"The only means to influence the duration of an EPC Project is the early placement of the purchase orders for Equipment" - Herve Baron, author of "Oil & Gas Engineering Guide"
Posted on 17-09-2018 by GBC
Herve Baron will participate in the conference and co-moderate with Frank-Peter Ritsche the working breakfast on 4th October. The Breakfast will be dedicated to a very simple, but yet important question – How can project owners of today get things right before the basic design?
2 weeks before the Downstream Project Management we asked Herve Baron about his opinion about challenges specific to the Downstream industry. Herve is the author of “Oil & Gas Engineering Guide” published by Technip Editions in 2015 and Tendering Director in Prosernat.
Even though each Project seems to be unique, it is stunning to find out that they all have the same critical path: Purchase Orders of Equipment and Piping.
The following law can be observed on Oil & Gas Projects:
This above law is easily understood when considering the
- Piping construction takes a lot of time due to the large quantities and numerous tasks involved: pre-fabrication, erection, fit-up, welding, post-weld heat treatment, non-destructive examination, supports, test, painting, reinstatement, insulation, cleaning.
- Piping construction only starts once the Plant design is nearly completed.
- Plant design effectively starts once Equipment have been ordered and information on Equipment is received from Vendors. Indeed, the Plant design consists of the integration of Equipment into the overall facility. Without information on Equipment (dimensions, utilities required, positions of supports and nozzles, etc.) such integration cannot be done.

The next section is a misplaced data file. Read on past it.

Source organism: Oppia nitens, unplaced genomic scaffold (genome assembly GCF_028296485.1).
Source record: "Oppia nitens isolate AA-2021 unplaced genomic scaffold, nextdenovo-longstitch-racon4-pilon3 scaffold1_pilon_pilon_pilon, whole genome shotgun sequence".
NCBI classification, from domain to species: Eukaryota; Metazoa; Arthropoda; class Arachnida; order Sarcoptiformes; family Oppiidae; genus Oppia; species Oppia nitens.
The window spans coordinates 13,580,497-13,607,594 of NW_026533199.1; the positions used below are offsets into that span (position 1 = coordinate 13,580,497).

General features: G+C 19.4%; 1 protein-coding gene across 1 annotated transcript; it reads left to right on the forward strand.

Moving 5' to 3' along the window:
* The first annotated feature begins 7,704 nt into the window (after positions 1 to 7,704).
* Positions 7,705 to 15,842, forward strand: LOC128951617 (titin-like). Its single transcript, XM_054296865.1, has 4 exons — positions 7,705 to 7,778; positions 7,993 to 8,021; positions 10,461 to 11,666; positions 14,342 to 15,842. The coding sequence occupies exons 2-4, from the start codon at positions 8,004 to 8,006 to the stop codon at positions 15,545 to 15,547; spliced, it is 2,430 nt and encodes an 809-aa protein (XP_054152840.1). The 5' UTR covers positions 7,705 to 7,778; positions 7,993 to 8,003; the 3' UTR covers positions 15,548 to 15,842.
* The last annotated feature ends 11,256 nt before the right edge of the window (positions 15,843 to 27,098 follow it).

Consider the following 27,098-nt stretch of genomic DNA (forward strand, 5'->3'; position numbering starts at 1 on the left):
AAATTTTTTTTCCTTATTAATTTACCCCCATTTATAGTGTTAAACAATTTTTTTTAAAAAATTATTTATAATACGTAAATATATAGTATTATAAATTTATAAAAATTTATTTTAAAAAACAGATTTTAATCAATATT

Two additional observations have been made on a large population of Projects:
- The duration of Engineering activities of Projects with similar number of Engineering manhours tend to be the same. It increases with the number of manhours.
- The duration of Piping construction of Projects with the similar tonnage of Piping tend to be the same. It increases with the number of manhours.
The above observations, which means that increasing the number of resources does not allow to reduce the duration, can be explained by the fact that an increased number of people involved is less easy to co-ordinate, results in additional interfaces, delays in communication and lower productivity.
Combining the above observations, one comes to the conclusion that the only means to influence the duration of an EPC Project is the early placement of the purchase orders for Equipment.
This rule is very often ignored by both contractors and owners. I have seen numerous jobs where Equipment orders were very much delayed and both client and contractor continued to think the project would be delivered on time. In all cases the project completion suffered the exact same delay as that of the Equipment orders, which proved the above rule to be right.
Every member of an EPC Project execution team should bear the above rule continuously in mind in the early stages of the Project.
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